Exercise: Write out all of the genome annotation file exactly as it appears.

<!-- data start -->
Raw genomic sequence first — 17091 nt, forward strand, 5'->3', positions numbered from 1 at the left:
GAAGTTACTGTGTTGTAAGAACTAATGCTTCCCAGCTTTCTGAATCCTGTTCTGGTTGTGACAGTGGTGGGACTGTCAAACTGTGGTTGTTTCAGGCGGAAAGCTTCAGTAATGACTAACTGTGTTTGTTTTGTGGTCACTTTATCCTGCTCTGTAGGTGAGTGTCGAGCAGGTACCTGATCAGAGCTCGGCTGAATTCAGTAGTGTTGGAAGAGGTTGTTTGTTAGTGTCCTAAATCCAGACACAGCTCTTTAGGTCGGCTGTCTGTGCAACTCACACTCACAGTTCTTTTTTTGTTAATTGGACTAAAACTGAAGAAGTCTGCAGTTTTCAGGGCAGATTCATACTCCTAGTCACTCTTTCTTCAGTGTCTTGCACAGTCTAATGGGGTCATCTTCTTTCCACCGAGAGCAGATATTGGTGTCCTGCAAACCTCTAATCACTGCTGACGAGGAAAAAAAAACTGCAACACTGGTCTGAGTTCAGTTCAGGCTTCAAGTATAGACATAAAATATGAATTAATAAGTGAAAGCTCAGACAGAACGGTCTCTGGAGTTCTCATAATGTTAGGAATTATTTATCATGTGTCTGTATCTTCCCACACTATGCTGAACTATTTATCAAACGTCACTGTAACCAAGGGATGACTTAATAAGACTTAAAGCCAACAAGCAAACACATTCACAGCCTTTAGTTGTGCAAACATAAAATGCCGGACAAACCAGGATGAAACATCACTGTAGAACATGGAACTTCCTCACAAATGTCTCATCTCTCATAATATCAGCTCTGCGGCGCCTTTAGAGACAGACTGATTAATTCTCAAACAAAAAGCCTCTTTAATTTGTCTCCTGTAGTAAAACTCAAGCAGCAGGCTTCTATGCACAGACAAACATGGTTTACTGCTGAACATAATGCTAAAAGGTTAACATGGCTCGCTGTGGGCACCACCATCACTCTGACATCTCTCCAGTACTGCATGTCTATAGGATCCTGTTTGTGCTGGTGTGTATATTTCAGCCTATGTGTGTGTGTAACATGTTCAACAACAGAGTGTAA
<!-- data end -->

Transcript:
Raw genomic sequence first — 17091 nt, forward strand, 5'->3', positions numbered from 1 at the left:
GAAGTTACTGTGTTGTAAGAACTAATGCTTCCCAGCTTTCTGAATCCTGTTCTGGTTGTGACAGTGGTGGGACTGTCAAACTGTGGTTGTTTCAGGCGGAAAGCTTCAGTAATGACTAACTGTGTTTGTTTTGTGGTCACTTTATCCTGCTCTGTAGGTGAGTGTCGAGCAGGTACCTGATCAGAGCTCGGCTGAATTCAGTAGTGTTGGAAGAGGTTGTTTGTTAGTGTCCTAAATCCAGACACAGCTCTTTAGGTCGGCTGTCTGTGCAACTCACACTCACAGTTCTTTTTTTGTTAATTGGACTAAAACTGAAGAAGTCTGCAGTTTTCAGGGCAGATTCATACTCCTAGTCACTCTTTCTTCAGTGTCTTGCACAGTCTAATGGGGTCATCTTCTTTCCACCGAGAGCAGATATTGGTGTCCTGCAAACCTCTAATCACTGCTGACGAGGAAAAAAAAACTGCAACACTGGTCTGAGTTCAGTTCAGGCTTCAAGTATAGACATAAAATATGAATTAATAAGTGAAAGCTCAGACAGAACGGTCTCTGGAGTTCTCATAATGTTAGGAATTATTTATCATGTGTCTGTATCTTCCCACACTATGCTGAACTATTTATCAAACGTCACTGTAACCAAGGGATGACTTAATAAGACTTAAAGCCAACAAGCAAACACATTCACAGCCTTTAGTTGTGCAAACATAAAATGCCGGACAAACCAGGATGAAACATCACTGTAGAACATGGAACTTCCTCACAAATGTCTCATCTCTCATAATATCAGCTCTGCGGCGCCTTTAGAGACAGACTGATTAATTCTCAAACAAAAAGCCTCTTTAATTTGTCTCCTGTAGTAAAACTCAAGCAGCAGGCTTCTATGCACAGACAAACATGGTTTACTGCTGAACATAATGCTAAAAGGTTAACATGGCTCGCTGTGGGCACCACCATCACTCTGACATCTCTCCAGTACTGCATGTCTATAGGATCCTGTTTGTGCTGGTGTGTATATTTCAGCCTATGTGTGTGTGTAACATGTTCAACAACAGAGTGTAA